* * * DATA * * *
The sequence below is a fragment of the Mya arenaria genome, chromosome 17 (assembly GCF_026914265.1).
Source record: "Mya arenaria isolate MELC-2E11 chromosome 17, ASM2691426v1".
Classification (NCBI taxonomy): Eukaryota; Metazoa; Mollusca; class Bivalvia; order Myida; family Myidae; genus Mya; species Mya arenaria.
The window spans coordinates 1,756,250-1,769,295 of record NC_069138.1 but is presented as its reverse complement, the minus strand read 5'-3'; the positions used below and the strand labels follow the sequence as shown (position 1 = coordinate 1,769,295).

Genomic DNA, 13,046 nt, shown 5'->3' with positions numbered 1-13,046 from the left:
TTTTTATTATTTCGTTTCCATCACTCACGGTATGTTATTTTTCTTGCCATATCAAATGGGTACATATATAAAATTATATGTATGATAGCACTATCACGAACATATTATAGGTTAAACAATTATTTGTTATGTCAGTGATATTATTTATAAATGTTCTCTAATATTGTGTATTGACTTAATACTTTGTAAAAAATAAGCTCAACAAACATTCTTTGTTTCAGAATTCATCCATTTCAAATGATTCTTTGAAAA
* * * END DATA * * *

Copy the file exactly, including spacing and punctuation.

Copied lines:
The sequence below is a fragment of the Mya arenaria genome, chromosome 17 (assembly GCF_026914265.1).
Source record: "Mya arenaria isolate MELC-2E11 chromosome 17, ASM2691426v1".
Classification (NCBI taxonomy): Eukaryota; Metazoa; Mollusca; class Bivalvia; order Myida; family Myidae; genus Mya; species Mya arenaria.
The window spans coordinates 1,756,250-1,769,295 of record NC_069138.1 but is presented as its reverse complement, the minus strand read 5'-3'; the positions used below and the strand labels follow the sequence as shown (position 1 = coordinate 1,769,295).

Genomic DNA, 13,046 nt, shown 5'->3' with positions numbered 1-13,046 from the left:
TTTTTATTATTTCGTTTCCATCACTCACGGTATGTTATTTTTCTTGCCATATCAAATGGGTACATATATAAAATTATATGTATGATAGCACTATCACGAACATATTATAGGTTAAACAATTATTTGTTATGTCAGTGATATTATTTATAAATGTTCTCTAATATTGTGTATTGACTTAATACTTTGTAAAAAATAAGCTCAACAAACATTCTTTGTTTCAGAATTCATCCATTTCAAATGATTCTTTGAAAA